SLEEP === we had a case when one of our lads (shop steward) was sacked for sleeping on the job at tribunal they found in his favour it was agreed that the nature of the work 12 hours or more after derailment which may be miles from nearest village the tribunal said we were entitled to grab some sleep if we needed it .
just last week i was reading about top executives taking some power sleep .
Well said Excalibur.I am also in caring mode at the moment,one ear open, also watching the clock ready to remind my son to test his blood sugar etc.

And when I was nursing, we were encouraged to sit down in the dayroom with our patients in the afternoons and talk to them,or even watch TV with them. Plus, when I was training, we were expected to do fulltime ward work, as well as fulltime studying.
I have read all this with a great deal of interest and will return soon in order to follow some of the links.

Alex, I feel like I know you much better now! It's been such a fight for you hasn't it? However, you've found time to study, care and fight the cause so well done you!

All the best
Rie
x
Alex,
The rules STINK. Situations should be assessed on an individual basis. The important factor is that Sarah is getting the care she needs from you(over the "required" 35 hours). Your studying is worked around your caring. Keep fighting.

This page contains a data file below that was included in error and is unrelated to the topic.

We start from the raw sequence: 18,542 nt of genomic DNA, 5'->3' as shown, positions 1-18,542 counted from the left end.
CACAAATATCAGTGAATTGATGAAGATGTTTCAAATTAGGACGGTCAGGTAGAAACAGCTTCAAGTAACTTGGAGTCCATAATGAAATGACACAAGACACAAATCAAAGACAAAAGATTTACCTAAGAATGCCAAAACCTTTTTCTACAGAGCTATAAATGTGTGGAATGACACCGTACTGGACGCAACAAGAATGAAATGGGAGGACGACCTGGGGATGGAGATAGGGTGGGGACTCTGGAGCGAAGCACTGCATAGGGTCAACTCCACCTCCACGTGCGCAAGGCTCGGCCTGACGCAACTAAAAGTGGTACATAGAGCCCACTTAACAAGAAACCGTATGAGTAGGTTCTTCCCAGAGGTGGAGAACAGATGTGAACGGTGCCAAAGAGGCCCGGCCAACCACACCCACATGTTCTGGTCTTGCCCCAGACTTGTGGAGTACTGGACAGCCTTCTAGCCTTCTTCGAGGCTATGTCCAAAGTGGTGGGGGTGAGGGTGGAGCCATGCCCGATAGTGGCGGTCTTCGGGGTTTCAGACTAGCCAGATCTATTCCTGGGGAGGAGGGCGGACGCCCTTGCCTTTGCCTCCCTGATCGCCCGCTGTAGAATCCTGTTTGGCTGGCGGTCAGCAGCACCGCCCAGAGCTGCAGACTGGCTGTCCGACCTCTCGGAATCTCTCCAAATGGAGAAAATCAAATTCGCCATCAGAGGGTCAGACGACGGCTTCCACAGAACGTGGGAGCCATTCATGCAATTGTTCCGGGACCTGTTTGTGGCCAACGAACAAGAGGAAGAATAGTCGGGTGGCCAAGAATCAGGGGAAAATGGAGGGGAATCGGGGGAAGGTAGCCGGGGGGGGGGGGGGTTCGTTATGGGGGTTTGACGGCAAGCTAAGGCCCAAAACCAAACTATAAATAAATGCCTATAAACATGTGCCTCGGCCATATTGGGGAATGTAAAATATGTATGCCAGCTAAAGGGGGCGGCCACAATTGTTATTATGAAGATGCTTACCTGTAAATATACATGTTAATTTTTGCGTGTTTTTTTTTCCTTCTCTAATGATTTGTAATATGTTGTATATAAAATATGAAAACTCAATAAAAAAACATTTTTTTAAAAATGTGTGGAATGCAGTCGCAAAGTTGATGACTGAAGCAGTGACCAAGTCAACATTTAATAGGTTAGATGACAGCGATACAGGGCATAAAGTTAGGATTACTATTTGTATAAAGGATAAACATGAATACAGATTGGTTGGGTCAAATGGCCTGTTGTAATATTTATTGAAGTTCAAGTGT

Take care,
Karen x
I've been reading this thread with interest - also other threads regarding Carers' Allowance in general.

Alex, I know that the following doesn't apply to you and Sarah but it might be if interest to some of the others who have replied on this subject.

I'm 61 and in receipt of state pension so if I claim CA I will lose my state pension - however there is still the Attendance Allowance for people aged 65 and over with an illness or disability who need help with personal care. It is claimed by and paid to the caree rather than the carer. It was designed to enable them to pay someone to come in and help them with personal care, their housework etc, etc. But how they decide to use the money is up to them.
It is also tax-free and does not have to be declared and it is not means tested.

For anyone looking after an elderly relative and unable to claim CA it is worth looking into. There are two bands depending on the level of help needed; plus once it is granted it can lead the way to claiming other benefits like Housing Benefit or Council Tax benefit.

I hope that things work out for you Alex.

regards
susieq
Thanks for the info Susie, I was not aware that AA wasn't means tested.
Hi No1Mum (Karen ?)

If you want to look into AA further this is a link direct to the DirectGov website page re AA - you can download the forms or even apply on online if you want - they don't advertise this benefit much - probably realise that a lot more people would take it up if they knew of its existence !!!!!


http://www.direct.gov.uk/en/DisabledPeo ... G_10012425

regards
susieq
70 posts